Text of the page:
When it launched seven years ago in October 2010, Instagram was just one of a number of social networking services at the time that focused on sharing images and video. It stood out among them for becoming popular fast. That perhaps is the reason it was acquired by Facebook in 2012, and its image-sharing integrated into the larger social network’s online platform. For the following years the service founded by Kevin Systrom and Mike Krieger got along well enough with their parent company, but increasing conflict with Mark Zuckerberg over Instagram’s direction have led the two to step down Monday.
Vox has it that Instagram co-founders Kevin Systrom and Mike Krieger have announced their departure from the company. According to Systrom’s post on the Instagram blog, that was so the two of them could move to their next chapter and “explore curiosity and creativity” once more. But those who have been following inside developments in the running of Instagram can detect a veiled protest by the platform’s creators against the increasing overstep by Facebook, or rather Mark Zuckerberg, over their operations. The Social Network did acquire Instagram under the promise that it could keep operating somewhat independently, but lately that assurance has been ringing hollow.
The trigger for Facebook reversing its original hands-off treatment of Instagram probably lies on the fact that the image-sharing platform, ostensibly merely an add-on to the FB experience, has been performing well even as the main social media network began to suffer from the decline of original user posts and being associated with the 2016 Presidential Election brouhaha. Since then, Facebook began implementing measures like cross-posting Instagram Stories, introducing a “hamburger menu” with Facebook link, leaking FB notifications to Instagram, and finally removing the Instagram attributions to photos when posted on Facebook. All these things gradually soured working relations between the Systrom-Krieger tandem and Zuckerberg.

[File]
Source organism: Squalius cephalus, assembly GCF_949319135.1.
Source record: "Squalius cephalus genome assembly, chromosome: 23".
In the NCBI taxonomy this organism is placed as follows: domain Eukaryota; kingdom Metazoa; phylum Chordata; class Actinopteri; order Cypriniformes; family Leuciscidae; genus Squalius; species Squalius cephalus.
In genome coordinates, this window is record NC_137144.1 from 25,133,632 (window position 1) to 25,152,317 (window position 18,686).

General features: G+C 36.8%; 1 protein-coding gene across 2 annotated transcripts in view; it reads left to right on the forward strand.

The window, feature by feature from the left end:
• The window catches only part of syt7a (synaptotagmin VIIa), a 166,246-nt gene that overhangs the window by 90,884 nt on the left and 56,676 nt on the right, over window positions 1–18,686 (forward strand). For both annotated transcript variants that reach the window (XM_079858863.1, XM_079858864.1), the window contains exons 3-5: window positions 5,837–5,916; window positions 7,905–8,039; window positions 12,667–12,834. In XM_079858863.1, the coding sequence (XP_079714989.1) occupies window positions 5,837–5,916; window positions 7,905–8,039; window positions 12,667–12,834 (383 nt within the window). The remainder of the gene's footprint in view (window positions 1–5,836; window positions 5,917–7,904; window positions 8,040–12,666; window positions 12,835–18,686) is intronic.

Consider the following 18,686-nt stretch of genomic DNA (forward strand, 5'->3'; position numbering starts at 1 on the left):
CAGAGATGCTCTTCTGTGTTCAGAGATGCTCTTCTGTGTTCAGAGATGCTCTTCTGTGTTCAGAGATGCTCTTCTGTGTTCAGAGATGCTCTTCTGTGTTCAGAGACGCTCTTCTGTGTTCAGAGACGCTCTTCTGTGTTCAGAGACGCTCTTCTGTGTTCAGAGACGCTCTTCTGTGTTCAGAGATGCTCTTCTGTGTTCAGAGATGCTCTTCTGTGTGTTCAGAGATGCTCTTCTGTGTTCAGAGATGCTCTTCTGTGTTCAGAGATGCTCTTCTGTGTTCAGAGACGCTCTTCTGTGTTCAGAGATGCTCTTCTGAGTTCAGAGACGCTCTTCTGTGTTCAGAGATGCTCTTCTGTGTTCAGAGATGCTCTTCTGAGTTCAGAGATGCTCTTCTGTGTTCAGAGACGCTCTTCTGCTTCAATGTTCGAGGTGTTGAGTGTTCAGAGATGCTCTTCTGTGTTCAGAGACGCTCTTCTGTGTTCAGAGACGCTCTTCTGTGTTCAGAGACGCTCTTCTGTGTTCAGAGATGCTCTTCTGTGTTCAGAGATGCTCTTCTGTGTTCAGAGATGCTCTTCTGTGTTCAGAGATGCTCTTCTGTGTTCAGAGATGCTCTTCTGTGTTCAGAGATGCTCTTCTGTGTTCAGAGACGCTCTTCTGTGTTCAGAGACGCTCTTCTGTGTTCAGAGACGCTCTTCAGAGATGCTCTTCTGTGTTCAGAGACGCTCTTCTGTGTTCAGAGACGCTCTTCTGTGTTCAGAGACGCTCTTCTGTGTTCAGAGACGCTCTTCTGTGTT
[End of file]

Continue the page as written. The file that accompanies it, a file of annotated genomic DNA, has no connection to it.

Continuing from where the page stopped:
One possible consequence of the original founders jumping ship from Instagram is the fear that Facebook will simply dispense with any façade of independent operation and relegate the platform’s team into mere another division in the larger FB whole. That would be an ignoble end to the service. And damage control within the companies have been striving to color Mike Krieger and Kevin Systrom’s departure in a cordial light akin to an amicable parting of ways. Not everyone is convinced however. Facebook shares at the NYSE 2.2 percent ($161.70) by Tuesday, with Snapchat rising by 2 percent due to the possibility that it could probably exploit the troubles with Instagram.
Facebook has already been through this spot earlier this year, when the co-founders of another acquisition, WhatsApp, also left in protest over the insistence of putting advertising on their platform.
Image courtesy of BBC